On the night of September 7, 1995, Klaus Peter Beer was murdered in Amberg. The two neo-Nazis Richard Lorenz and Dieter Müller knocked him down and kicked his head and body with combat boots until he was unconscious. Then they threw their helpless victim into the Vils where he drowned. The people didn’t care much about the murder of Klaus Peter Beer.
The reason for his death was only that he did not fit into the fascist world view of his murderers because of his homosexuality. After they had bragged about their crime at a concert they were caught and sentenced to eight and twelve years in prison. Despite the insidiousness and the base motives of their deed, they were not convicted of murder, but only of manslaughter.
The right-wing terror
The murder of Klaus Peter Beer took place at a time of real terror throughout Germany. It was a time when refugee shelters were burning and when the later members of the NSU began to organize themselves in the neo-Nazi comradeship Thüringer Heimatschutz.
It is often denied that the right-wing terror was or is not only at home in the east of the republic, but also here in the Upper Palatinate. One of the first deadly arson attacks by neo-Nazis took place in 1988 in Schwandorf, where FAP supporter Josef Saller killed four people. In 1995, the year in which Klaus Peter Beer was murdered, there were also several attacks by neo-Nazis in Amberg. The murder of Klaus Peter Beer, was therefore not a singular event, not an accidental act, in an otherwise peaceful town free of racism and neo-Nazism.
The politics of repression and ignorance
The handling of the cruel murder of Klaus Peter Beer, which was reported nationwide under the name Vilsmord, was scandalous. Correctly one would have to say that the contact did not take place. For years, the death of Klaus Peter Beer was shrouded in silence. A commemoration – a remembrance – did not exist and does not exist from official side until today.
Only in 2003 young Amberg anti-fascists wrested the deed from oblivion. We demanded not only an end to the silence but also an end to the ignoring of right-wing violence and the strengthening of the right-wing scene in Amberg by authorities and police.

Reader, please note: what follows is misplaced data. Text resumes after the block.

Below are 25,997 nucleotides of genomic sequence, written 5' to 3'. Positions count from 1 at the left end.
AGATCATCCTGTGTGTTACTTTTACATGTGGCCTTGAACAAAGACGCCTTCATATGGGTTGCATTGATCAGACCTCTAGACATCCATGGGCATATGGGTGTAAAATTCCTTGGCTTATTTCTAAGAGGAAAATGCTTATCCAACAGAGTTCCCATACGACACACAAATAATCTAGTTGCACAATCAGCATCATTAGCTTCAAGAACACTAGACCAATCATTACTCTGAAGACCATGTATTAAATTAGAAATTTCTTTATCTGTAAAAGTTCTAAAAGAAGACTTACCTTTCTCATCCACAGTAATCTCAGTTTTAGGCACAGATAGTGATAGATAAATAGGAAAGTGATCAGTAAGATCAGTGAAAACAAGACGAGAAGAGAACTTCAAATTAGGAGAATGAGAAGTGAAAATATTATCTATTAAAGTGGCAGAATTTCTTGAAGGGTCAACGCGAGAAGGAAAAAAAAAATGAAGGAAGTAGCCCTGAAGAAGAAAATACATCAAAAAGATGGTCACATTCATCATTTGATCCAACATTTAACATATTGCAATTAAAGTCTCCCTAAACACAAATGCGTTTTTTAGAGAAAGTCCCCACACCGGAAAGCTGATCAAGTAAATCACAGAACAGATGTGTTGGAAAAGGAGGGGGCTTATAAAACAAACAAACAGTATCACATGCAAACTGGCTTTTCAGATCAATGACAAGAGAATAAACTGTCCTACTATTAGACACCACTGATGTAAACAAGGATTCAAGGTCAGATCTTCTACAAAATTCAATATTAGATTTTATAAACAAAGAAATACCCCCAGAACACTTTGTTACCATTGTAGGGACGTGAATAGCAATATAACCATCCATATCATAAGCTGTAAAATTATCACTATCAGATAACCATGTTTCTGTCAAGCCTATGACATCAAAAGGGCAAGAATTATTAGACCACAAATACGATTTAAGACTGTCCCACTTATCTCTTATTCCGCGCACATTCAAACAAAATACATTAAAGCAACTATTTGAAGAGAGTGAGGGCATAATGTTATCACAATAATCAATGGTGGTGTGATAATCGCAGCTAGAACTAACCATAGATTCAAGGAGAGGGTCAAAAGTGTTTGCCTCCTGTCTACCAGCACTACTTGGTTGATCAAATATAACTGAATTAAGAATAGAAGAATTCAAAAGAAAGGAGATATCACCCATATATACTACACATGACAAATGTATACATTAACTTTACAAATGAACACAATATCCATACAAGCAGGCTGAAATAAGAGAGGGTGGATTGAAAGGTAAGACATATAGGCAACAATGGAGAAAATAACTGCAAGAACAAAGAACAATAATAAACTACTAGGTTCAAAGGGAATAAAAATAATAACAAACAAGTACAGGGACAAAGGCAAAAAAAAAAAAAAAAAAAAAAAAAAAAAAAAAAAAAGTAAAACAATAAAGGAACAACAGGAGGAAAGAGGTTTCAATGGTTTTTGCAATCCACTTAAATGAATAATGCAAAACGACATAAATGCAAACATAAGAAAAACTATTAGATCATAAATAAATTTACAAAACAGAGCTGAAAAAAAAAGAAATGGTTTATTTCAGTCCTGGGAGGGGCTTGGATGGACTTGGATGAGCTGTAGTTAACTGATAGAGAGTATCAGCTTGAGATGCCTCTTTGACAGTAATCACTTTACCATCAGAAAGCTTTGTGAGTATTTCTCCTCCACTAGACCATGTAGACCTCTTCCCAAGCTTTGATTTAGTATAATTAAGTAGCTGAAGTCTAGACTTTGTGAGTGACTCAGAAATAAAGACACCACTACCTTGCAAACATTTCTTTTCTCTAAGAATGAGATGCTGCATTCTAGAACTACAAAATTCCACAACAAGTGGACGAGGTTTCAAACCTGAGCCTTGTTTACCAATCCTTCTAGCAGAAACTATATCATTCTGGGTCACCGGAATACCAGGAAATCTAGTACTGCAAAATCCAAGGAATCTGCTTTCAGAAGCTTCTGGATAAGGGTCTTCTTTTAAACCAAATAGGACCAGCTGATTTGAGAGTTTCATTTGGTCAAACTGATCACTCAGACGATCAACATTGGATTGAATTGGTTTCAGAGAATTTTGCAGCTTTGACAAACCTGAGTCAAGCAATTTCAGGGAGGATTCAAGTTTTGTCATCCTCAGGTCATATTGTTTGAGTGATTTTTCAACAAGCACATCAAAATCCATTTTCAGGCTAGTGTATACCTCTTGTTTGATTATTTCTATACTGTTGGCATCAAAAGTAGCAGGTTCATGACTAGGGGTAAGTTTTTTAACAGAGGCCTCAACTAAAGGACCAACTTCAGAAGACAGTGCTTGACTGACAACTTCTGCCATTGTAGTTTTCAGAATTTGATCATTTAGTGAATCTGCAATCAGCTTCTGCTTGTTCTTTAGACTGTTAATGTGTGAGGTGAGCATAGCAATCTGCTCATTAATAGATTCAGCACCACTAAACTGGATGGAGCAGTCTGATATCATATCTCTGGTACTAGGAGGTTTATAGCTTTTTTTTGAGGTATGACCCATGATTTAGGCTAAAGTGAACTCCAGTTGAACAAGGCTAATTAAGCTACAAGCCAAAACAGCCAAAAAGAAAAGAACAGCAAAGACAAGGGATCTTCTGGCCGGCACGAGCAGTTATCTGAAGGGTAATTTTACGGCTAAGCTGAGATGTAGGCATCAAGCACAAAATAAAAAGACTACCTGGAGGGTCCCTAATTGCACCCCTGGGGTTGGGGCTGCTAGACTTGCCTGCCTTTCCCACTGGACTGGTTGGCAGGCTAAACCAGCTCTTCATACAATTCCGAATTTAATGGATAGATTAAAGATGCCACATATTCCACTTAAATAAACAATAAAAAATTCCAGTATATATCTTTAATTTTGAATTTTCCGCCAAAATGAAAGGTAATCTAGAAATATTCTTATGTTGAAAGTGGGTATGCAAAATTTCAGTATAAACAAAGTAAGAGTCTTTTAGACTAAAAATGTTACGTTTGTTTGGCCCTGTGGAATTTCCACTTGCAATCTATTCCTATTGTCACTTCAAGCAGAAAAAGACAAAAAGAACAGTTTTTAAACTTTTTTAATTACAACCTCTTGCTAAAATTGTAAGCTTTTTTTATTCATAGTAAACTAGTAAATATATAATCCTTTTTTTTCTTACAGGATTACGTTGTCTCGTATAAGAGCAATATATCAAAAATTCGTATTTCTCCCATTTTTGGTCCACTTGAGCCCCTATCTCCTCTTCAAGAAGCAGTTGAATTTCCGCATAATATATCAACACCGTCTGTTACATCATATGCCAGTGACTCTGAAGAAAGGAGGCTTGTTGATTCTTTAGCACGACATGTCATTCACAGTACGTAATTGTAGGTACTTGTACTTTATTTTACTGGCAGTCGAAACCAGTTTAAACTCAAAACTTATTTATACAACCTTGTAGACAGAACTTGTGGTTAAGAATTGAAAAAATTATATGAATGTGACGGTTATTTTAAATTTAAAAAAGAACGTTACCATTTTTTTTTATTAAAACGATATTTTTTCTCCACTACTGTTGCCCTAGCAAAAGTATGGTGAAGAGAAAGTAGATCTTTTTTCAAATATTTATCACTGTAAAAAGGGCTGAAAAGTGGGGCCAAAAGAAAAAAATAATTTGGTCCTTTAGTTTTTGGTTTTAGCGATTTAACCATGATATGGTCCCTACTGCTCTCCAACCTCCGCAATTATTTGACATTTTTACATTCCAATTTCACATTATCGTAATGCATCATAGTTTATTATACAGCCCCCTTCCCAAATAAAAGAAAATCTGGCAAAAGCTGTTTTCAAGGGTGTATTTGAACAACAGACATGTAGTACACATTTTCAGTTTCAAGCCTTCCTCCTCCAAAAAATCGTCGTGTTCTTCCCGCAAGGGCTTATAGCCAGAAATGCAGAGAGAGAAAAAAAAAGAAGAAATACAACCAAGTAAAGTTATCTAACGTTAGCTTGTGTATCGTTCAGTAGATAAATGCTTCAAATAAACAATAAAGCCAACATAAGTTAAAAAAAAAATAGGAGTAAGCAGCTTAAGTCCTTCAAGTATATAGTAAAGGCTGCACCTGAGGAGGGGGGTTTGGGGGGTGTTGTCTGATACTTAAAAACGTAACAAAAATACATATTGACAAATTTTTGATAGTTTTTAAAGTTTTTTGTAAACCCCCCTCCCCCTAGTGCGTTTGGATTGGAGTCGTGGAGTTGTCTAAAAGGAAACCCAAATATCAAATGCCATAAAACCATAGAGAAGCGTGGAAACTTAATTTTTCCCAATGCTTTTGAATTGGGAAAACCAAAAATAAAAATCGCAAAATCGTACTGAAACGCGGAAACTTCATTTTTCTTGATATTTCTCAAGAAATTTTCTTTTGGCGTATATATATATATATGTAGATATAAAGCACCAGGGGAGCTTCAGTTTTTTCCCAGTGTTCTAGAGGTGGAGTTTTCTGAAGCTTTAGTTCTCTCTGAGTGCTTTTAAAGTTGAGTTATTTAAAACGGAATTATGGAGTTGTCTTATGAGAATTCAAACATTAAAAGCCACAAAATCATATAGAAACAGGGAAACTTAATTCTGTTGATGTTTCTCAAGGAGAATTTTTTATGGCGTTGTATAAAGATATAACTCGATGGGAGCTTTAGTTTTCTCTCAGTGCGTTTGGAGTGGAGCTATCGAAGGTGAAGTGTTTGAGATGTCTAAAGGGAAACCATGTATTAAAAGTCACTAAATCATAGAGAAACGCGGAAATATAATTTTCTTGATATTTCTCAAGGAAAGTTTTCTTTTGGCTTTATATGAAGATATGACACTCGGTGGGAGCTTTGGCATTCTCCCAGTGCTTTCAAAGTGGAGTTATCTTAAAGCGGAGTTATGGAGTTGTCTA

At the beginning of the 2000s, there were more and more attacks in Amberg by neo-Nazis on dissenters and on people who did not fit into their racist and anti-Semitic world view. At this time, the Amberg area also became one of the most important centres of the South German right-wing rock scene. Numerous concerts with national and international stars of the right-wing music scene took place in the region. Until it was banned, the neo-Nazi network Blood & Honour, among others, had its Bavarian headquarters in Amberg and its right-wing rock fanzine United White & Proud, among others, was published in Amberg.
Despite the increasing right-wing violence at the beginning of the 2000s, the responsible authorities claimed that there was no right-wing scene in Amberg. In 2002 a press release by the city of Amberg stated: “No right-wing extremist activities, but more and more trouble by ethnic Russians.”
When young anti-fascists took to the streets for the first time in 2003 to commemorate Klaus Peter Beer, they were confronted with a policy of suppression and ignorance. They accused us of being nest-spotters.
Despite all odds, demonstrations and rallies in memory of Klaus Peter Beer took place again and again in the years to come, and despite all realities, those responsible in Amberg continued their policy of suppression and ignorance.
Even when the right-wing scene succeeded at the end of the 2000s in Amberg to further develop its structures, Amberg neo-Nazis were closely integrated into the neo-Nazi structures of the Free Network South and Amberg developed more and more into a place of retreat for lecture events and concerts of the South German neo-Nazi scene, according to official statements there were no neo-Nazis in Amberg and a commemoration for Klaus Peter Beer did not take place.
In 2010, on the occasion of the 15th anniversary of Klaus Peter Beer’s death, hundreds of anti-fascists in Amberg set a sign for a dignified commemoration of Klaus Peter Beer. After the demand to put up a commemorative plaque for Klaus Peter Beer at the Vilsteg remained unheard for years, a commemorative plaque was donated from their own pocket and put up at the Vilsteg.
Already some days before the demonstration a vigil at Klaus Peter Beer was disturbed by neo-Nazis. Also during the minute of silence when the memorial plaque was put up, neo-Nazis tried to attack the demonstration. Afterwards, however, as in previous years, investigations were carried out – without success – against the applicants for the anti-fascist demonstration. Only a few days after the demonstration, the plaque was forcibly removed, presumably by Nazis. Instead, stickers of the Free Network South remained.
Even today neo-Nazis are up to their mischief in Amberg and even today the existence of an organized right-wing scene is denied.
Today – 25 years after the murder of Klaus Peter Beer – there is still no place of commemoration. No memorial plaque commemorates him. No square or street is named after him. No prize is donated in his name.
Once again we will therefore take to the streets in Amberg on 12 September.
For a dignified commemoration of Klaus Peter Beer.
Against forgetting. Against right-wing terror in Amberg and elsewhere. Against the politics of suppression and ignorance.
(Guest contribution from union members)
Die Königlich Bayerische Antifa SM. König Ludwig II. stehen als bayerische Patriot*innen entschieden gegen deutschen Nationalismus und Fremdenhass. Mit fast 20 000 Abonnent*innen gehört sie zu einer der erfolgreichsten Antifa Facebookseiten Deutschlands.